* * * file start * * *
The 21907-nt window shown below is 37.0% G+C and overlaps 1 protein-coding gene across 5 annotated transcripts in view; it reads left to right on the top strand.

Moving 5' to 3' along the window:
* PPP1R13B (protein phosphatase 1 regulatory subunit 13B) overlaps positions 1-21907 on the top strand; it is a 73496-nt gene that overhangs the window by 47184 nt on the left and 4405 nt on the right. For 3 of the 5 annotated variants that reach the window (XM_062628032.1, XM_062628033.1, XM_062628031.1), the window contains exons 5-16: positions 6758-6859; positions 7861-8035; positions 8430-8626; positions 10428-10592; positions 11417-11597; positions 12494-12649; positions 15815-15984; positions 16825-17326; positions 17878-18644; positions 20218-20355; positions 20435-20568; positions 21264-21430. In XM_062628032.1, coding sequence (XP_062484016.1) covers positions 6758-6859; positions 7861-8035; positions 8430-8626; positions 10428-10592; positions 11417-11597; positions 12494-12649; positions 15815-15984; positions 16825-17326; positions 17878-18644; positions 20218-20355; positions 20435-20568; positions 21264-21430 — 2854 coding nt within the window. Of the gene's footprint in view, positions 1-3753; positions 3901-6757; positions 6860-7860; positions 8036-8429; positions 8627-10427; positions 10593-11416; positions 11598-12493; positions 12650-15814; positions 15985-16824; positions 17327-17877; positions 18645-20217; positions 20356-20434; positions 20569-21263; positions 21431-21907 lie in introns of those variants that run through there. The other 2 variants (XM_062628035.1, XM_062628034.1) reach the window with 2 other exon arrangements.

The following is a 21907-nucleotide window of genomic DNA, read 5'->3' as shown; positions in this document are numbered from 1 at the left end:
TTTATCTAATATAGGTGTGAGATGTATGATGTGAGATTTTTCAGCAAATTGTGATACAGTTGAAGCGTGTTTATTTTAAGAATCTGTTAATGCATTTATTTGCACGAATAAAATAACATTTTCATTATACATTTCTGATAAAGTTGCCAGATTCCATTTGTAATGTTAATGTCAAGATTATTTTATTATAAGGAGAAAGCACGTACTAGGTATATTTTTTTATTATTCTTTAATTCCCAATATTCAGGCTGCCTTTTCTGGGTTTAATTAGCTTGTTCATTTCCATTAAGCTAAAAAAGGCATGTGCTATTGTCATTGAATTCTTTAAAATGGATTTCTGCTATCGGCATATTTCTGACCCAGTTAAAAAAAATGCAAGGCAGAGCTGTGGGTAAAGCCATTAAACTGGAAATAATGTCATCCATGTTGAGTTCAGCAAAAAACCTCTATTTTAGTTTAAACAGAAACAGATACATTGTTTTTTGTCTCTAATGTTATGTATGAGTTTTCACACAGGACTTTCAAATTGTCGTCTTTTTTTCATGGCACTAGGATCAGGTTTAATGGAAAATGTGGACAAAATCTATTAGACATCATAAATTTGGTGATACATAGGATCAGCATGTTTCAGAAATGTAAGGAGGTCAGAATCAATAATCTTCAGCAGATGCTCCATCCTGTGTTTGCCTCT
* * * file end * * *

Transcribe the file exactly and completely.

The 21907-nt window shown below is 37.0% G+C and overlaps 1 protein-coding gene across 5 annotated transcripts in view; it reads left to right on the top strand.

Moving 5' to 3' along the window:
* PPP1R13B (protein phosphatase 1 regulatory subunit 13B) overlaps positions 1-21907 on the top strand; it is a 73496-nt gene that overhangs the window by 47184 nt on the left and 4405 nt on the right. For 3 of the 5 annotated variants that reach the window (XM_062628032.1, XM_062628033.1, XM_062628031.1), the window contains exons 5-16: positions 6758-6859; positions 7861-8035; positions 8430-8626; positions 10428-10592; positions 11417-11597; positions 12494-12649; positions 15815-15984; positions 16825-17326; positions 17878-18644; positions 20218-20355; positions 20435-20568; positions 21264-21430. In XM_062628032.1, coding sequence (XP_062484016.1) covers positions 6758-6859; positions 7861-8035; positions 8430-8626; positions 10428-10592; positions 11417-11597; positions 12494-12649; positions 15815-15984; positions 16825-17326; positions 17878-18644; positions 20218-20355; positions 20435-20568; positions 21264-21430 — 2854 coding nt within the window. Of the gene's footprint in view, positions 1-3753; positions 3901-6757; positions 6860-7860; positions 8036-8429; positions 8627-10427; positions 10593-11416; positions 11598-12493; positions 12650-15814; positions 15985-16824; positions 17327-17877; positions 18645-20217; positions 20356-20434; positions 20569-21263; positions 21431-21907 lie in introns of those variants that run through there. The other 2 variants (XM_062628035.1, XM_062628034.1) reach the window with 2 other exon arrangements.

The following is a 21907-nucleotide window of genomic DNA, read 5'->3' as shown; positions in this document are numbered from 1 at the left end:
TTTATCTAATATAGGTGTGAGATGTATGATGTGAGATTTTTCAGCAAATTGTGATACAGTTGAAGCGTGTTTATTTTAAGAATCTGTTAATGCATTTATTTGCACGAATAAAATAACATTTTCATTATACATTTCTGATAAAGTTGCCAGATTCCATTTGTAATGTTAATGTCAAGATTATTTTATTATAAGGAGAAAGCACGTACTAGGTATATTTTTTTATTATTCTTTAATTCCCAATATTCAGGCTGCCTTTTCTGGGTTTAATTAGCTTGTTCATTTCCATTAAGCTAAAAAAGGCATGTGCTATTGTCATTGAATTCTTTAAAATGGATTTCTGCTATCGGCATATTTCTGACCCAGTTAAAAAAAATGCAAGGCAGAGCTGTGGGTAAAGCCATTAAACTGGAAATAATGTCATCCATGTTGAGTTCAGCAAAAAACCTCTATTTTAGTTTAAACAGAAACAGATACATTGTTTTTTGTCTCTAATGTTATGTATGAGTTTTCACACAGGACTTTCAAATTGTCGTCTTTTTTTCATGGCACTAGGATCAGGTTTAATGGAAAATGTGGACAAAATCTATTAGACATCATAAATTTGGTGATACATAGGATCAGCATGTTTCAGAAATGTAAGGAGGTCAGAATCAATAATCTTCAGCAGATGCTCCATCCTGTGTTTGCCTCT